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On Fig. 1 is shown an actual plot of wavecrests on the surface of crystal. Notice that these wavecrests are not regular, they appear to be relatively flat within the beam then they appear to fall back rapidly away from the beam center. That is because lithium niobate crystal is highly anisotropic, and the waves moving slightly off the beam direction tend to move more slowly than waves directly on the beam direction. The straight-crested surface wave is generated on lithium niobate with a transducer shown in Fig. 2. The position of the fingers in the transducer matches the position of the crests and troughs of Fig. 1, and if an electrical signal at the appropriate frequency is applied to the transducer then a surface acoustic wave beam radiates from these transducers. The transducer is relatively efficient--a bit less than half the available electrical energy is put into the desired acoustic wave with this particular design.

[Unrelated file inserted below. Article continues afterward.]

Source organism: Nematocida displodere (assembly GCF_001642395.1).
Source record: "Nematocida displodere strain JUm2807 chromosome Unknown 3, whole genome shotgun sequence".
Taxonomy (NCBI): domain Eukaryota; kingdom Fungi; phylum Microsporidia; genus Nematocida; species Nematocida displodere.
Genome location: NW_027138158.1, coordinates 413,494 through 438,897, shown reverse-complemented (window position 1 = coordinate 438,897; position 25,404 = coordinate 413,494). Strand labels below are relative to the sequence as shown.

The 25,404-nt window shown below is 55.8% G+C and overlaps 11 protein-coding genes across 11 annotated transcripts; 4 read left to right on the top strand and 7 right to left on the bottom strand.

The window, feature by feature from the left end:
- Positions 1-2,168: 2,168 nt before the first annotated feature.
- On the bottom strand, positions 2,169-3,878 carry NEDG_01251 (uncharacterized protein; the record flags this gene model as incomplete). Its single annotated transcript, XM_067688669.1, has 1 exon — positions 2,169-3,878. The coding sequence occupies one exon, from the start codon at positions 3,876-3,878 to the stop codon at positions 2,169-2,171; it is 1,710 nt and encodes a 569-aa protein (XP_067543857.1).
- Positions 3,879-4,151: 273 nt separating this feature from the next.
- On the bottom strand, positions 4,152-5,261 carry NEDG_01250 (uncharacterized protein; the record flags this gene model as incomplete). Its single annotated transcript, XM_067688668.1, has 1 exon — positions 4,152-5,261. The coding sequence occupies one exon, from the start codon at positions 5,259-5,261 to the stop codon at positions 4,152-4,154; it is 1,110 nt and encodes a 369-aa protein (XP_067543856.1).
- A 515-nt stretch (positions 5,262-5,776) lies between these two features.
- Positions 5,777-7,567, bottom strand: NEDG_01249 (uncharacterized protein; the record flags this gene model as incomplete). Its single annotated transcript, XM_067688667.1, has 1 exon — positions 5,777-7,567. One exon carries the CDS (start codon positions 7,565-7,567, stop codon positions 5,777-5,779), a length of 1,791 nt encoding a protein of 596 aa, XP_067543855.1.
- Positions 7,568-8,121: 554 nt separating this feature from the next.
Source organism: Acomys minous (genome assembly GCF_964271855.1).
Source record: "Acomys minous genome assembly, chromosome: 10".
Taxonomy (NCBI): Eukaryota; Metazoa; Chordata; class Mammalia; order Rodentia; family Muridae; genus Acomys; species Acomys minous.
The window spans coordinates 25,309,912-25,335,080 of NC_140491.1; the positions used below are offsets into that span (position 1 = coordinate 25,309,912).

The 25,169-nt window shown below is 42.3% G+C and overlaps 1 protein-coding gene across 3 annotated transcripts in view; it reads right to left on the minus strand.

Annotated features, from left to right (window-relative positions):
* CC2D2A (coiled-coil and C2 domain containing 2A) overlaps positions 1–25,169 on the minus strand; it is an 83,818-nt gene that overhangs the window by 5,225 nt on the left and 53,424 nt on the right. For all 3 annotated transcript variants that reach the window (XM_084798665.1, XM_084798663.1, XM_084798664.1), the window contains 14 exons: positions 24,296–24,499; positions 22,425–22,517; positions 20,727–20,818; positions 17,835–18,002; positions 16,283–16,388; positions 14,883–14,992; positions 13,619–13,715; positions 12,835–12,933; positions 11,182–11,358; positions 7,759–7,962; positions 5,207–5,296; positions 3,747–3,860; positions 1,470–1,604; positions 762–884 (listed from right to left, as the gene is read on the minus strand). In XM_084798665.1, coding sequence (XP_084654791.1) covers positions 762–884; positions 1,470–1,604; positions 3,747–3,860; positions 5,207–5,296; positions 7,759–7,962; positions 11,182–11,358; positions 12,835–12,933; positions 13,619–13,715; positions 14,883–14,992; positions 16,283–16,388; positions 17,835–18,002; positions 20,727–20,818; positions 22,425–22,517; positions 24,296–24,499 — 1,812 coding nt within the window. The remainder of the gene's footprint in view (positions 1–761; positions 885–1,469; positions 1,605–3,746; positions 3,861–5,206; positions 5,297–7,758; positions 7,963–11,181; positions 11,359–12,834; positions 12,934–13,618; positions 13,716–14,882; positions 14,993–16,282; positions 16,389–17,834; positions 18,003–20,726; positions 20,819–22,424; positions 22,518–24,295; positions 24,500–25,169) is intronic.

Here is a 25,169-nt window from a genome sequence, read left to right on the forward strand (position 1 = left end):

Microwave Symposium Digest, 1971 IEEE GMTT International
Date of Conference: 16-19 May 1971